6

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BBQ/Grilling cancerous?

Answered on August 19, 2014
Created May 04, 2010 at 2:14 PM

I have been told and I have also read articles saying that grilling meat is cancerous. See how the paleo/primal/atkins/good cal. bad cal. goes totally against conventional wisdom, anyone know if grilling causing cancer is also a myth?

518bce04b12cd77741237e1f61075194

(11577)

on June 27, 2012
at 06:07 AM

I'm with melissa, a beautiful rare steak with very well defined charred grill marks...soooo goooood. Love me some char..

Bf21fb723238775fa323ba58cbac802e

(15)

on August 17, 2011
at 12:58 PM

This is all very helpful, thank you.

485bcefe7f1f7a6df1a293a826bf6137

(2191)

on May 05, 2010
at 02:24 AM

You call it science. I call it garbage. I'll trust common sense over "science."

0bc6cbb653cdc5e82400f6da920f11eb

(19235)

on May 05, 2010
at 12:31 AM

Sometimes science discovers things you don't want to be true.

0bc6cbb653cdc5e82400f6da920f11eb

(19235)

on May 05, 2010
at 12:30 AM

People eating zero carb could be more at risk. Fibre, fruit, vegetables and plant antioxidants may reduce some of the harm by binding or neutralising heterocyclic amines in the gut.

9d43f6873107e17ca4d1a5055aa7a2ad

on May 04, 2010
at 03:08 PM

Unfortunately I'm one of the people who loves the taste of char...

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8 Answers

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4
0bc6cbb653cdc5e82400f6da920f11eb

(19235)

on May 04, 2010
at 08:45 PM

The answer is probably yes. The risk and degree to which it does is still uncertain.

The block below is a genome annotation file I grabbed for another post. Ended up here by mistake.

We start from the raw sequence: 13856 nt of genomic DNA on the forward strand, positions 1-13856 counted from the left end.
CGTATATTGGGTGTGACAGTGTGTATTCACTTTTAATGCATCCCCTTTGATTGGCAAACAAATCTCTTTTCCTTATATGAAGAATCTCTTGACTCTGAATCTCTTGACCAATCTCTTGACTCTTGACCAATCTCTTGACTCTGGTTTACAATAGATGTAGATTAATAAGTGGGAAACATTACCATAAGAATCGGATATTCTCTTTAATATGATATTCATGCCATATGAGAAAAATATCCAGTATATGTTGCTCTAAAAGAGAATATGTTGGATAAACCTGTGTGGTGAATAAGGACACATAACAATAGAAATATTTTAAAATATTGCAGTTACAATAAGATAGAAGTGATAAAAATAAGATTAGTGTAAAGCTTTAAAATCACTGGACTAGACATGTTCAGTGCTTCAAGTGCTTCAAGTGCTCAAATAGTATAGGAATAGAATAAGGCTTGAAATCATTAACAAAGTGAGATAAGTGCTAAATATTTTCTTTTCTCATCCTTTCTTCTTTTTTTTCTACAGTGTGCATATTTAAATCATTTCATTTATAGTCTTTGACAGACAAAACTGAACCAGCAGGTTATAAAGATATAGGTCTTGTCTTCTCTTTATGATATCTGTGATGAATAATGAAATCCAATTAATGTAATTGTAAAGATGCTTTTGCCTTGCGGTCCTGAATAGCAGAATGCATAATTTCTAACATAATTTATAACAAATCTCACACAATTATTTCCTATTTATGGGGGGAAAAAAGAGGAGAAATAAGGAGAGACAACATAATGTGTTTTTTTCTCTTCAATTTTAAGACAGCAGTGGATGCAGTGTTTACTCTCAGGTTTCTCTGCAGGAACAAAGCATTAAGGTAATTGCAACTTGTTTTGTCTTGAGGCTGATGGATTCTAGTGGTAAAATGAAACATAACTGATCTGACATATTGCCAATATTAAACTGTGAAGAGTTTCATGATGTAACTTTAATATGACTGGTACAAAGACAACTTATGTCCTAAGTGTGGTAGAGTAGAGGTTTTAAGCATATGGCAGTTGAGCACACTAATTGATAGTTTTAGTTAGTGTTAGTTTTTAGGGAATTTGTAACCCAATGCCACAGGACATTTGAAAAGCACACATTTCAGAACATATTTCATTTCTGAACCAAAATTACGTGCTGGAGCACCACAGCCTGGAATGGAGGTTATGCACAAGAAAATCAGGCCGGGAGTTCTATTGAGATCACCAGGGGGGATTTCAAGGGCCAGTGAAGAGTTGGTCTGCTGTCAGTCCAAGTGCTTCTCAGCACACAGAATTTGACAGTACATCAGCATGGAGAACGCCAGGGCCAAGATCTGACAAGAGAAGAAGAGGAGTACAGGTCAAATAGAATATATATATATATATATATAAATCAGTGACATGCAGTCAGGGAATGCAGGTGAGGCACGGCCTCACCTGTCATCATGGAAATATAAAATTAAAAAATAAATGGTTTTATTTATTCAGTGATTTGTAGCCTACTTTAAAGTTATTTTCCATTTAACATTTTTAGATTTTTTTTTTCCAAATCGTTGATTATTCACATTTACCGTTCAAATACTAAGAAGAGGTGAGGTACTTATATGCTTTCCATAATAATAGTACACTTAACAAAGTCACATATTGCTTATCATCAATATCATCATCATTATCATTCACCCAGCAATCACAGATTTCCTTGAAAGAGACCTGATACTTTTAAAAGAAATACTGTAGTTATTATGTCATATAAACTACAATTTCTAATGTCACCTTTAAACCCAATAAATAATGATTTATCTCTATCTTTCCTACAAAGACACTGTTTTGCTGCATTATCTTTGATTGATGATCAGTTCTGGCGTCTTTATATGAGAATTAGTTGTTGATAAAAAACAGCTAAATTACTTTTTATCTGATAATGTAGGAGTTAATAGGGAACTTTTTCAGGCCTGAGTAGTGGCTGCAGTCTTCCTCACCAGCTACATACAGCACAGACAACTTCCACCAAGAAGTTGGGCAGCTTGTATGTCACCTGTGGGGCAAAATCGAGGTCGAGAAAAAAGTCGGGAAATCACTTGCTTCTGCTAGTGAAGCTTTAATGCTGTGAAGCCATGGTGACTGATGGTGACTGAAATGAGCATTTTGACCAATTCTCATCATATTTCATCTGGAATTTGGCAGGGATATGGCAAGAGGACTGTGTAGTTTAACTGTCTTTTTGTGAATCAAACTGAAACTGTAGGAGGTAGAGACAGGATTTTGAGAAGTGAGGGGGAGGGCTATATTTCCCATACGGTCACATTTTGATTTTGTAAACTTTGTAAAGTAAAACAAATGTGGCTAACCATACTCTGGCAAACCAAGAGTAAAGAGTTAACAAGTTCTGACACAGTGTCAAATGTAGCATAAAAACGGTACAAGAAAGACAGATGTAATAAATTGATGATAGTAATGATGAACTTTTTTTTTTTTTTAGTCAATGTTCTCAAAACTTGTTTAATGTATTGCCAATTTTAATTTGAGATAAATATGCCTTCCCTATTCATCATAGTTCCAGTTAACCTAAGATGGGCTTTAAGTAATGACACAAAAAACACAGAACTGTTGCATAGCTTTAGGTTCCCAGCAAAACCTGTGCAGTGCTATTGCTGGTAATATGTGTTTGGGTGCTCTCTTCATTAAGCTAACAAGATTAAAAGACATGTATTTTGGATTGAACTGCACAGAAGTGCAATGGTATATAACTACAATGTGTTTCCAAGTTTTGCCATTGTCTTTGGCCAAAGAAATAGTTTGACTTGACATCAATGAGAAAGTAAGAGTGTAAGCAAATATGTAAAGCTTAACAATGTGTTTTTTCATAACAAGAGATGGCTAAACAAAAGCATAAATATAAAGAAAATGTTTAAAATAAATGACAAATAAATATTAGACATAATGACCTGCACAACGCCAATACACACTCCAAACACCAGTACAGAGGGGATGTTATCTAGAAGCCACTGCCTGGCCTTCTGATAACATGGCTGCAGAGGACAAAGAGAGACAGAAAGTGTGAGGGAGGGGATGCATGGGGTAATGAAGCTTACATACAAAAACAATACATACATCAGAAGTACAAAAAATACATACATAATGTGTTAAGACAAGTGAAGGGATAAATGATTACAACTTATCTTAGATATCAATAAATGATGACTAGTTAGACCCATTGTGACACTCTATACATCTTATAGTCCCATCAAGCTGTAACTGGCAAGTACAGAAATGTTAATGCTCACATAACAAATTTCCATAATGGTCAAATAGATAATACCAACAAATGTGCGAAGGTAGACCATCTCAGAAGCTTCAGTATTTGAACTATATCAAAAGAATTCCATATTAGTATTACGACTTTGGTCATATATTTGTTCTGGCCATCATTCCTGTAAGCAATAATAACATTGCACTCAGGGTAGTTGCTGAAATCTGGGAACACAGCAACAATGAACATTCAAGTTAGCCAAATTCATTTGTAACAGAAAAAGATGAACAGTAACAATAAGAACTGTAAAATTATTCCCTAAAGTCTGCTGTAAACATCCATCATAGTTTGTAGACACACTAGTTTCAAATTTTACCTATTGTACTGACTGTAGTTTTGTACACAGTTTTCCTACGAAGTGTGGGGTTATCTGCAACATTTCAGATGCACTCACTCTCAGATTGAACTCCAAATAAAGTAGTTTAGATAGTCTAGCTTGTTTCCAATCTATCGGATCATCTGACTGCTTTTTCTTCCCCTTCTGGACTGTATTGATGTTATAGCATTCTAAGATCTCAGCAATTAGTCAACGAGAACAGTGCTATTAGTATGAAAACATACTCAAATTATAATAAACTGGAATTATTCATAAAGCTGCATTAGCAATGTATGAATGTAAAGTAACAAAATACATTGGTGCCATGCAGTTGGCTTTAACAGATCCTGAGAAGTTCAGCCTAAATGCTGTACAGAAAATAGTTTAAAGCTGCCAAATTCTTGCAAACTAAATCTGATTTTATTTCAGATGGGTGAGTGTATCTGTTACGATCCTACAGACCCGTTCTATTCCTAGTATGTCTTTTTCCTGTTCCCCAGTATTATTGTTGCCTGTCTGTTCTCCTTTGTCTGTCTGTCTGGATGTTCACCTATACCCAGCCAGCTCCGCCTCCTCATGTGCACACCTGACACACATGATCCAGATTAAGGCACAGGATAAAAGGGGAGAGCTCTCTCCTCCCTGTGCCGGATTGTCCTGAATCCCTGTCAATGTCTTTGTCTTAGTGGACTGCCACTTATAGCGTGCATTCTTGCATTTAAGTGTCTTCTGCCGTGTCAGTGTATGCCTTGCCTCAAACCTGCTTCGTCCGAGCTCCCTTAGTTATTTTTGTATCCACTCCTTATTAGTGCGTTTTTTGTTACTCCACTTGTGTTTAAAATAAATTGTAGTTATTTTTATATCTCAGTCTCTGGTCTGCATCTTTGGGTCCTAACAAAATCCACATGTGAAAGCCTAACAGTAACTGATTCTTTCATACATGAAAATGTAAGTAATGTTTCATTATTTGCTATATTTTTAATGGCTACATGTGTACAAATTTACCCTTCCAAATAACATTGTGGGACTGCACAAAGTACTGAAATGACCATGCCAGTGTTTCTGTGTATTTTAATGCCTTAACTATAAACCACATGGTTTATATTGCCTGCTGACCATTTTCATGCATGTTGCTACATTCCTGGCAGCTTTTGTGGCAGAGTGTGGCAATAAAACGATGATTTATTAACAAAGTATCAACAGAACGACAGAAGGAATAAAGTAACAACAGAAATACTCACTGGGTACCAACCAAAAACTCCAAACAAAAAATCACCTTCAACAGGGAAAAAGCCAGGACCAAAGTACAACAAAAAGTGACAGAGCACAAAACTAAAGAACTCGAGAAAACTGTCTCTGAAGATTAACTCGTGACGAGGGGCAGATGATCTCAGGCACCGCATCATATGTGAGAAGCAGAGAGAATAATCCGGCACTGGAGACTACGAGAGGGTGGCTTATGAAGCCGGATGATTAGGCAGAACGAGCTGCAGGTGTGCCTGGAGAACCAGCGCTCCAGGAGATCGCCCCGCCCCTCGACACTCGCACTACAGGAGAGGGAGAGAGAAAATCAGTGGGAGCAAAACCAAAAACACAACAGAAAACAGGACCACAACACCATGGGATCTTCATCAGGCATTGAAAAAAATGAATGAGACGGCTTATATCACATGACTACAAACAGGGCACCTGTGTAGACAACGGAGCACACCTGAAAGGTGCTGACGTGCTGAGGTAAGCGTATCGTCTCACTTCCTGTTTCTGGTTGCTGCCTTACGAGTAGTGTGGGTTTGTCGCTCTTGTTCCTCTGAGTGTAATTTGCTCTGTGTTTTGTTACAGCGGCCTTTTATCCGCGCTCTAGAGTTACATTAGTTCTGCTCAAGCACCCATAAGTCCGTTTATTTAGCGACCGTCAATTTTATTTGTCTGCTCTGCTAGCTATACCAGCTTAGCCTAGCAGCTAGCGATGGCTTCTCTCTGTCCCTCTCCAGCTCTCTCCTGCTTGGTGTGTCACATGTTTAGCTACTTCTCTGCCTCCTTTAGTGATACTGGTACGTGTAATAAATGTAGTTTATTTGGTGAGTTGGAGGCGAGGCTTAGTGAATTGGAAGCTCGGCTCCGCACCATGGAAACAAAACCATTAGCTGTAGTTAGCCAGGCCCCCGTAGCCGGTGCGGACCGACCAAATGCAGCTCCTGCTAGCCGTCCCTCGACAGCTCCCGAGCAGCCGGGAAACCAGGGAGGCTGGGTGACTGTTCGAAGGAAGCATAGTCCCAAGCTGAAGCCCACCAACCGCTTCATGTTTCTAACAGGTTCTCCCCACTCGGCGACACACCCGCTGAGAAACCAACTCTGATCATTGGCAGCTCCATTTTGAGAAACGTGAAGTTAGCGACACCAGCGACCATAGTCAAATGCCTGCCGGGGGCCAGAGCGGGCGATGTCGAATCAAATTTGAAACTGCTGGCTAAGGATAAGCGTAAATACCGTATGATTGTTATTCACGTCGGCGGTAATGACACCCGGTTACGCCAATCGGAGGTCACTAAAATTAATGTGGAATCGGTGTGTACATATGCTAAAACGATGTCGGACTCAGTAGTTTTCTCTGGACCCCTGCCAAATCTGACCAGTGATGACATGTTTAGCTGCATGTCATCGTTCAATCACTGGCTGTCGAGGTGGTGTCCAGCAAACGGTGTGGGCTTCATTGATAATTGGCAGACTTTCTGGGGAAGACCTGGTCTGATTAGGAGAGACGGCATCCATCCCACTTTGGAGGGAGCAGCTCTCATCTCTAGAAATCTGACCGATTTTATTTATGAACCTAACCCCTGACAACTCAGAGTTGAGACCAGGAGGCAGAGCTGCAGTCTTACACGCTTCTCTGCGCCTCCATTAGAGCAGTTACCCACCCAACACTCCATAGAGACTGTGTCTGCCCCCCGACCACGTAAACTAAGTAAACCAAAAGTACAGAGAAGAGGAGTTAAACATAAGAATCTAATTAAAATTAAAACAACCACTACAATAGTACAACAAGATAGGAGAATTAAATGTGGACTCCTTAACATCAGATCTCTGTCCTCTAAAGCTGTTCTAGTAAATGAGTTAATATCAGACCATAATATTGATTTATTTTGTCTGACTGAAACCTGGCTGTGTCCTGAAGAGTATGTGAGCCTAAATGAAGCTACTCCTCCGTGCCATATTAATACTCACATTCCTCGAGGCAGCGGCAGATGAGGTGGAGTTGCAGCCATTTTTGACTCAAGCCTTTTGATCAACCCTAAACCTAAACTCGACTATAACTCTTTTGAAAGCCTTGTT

This is due to molecules created when meat is cooked at high temperatures called heterocyclic amines. These are well known to be carcinogenic in animals and are readily absorbed by the human body. They are formed by a reaction between the amino acids and creatine in muscle meats that only occurs at high temperatures, over about 150 degrees Celsius.

They are created by grilling, frying or barbequeing. Baking, roasting, stewing, steaming and slowcooking produce much less or none as the meat is not in direct contact with such high temperatures. Marinating meat for several hours before cooking reduces the formation of heterocyclic amines as can adding some herbs and spices to ground meat.

Eggs and non-muscle organ meats like liver do not contain creatine and so do not form heterocylic amines when cooked.

It is difficult to research the effects of heterocyclic amines on human health due to the great variability in exposure. Some epidemiological studies have found increased cancer risk from eating well done steaks compared to people who like their steaks rare. They may also contribute to heart disease. Exactly what risk they pose or what dose is dangerous are still uncertain.

I personally think it unlikely that our hunter-gatherer ancestors cooked by frying or barbecuing as they lacked metal. Baking in fire pits or in the embers of the fire was more likely. I don't think our ancestors would want to let the fat from their meat drip into the fire and be wasted.

Whether you worry about any of this is up to you but i'd stay away from charred meat.

4
Ce0b5fd94b1034e96cf710b6f138c29d

on May 04, 2010
at 11:58 PM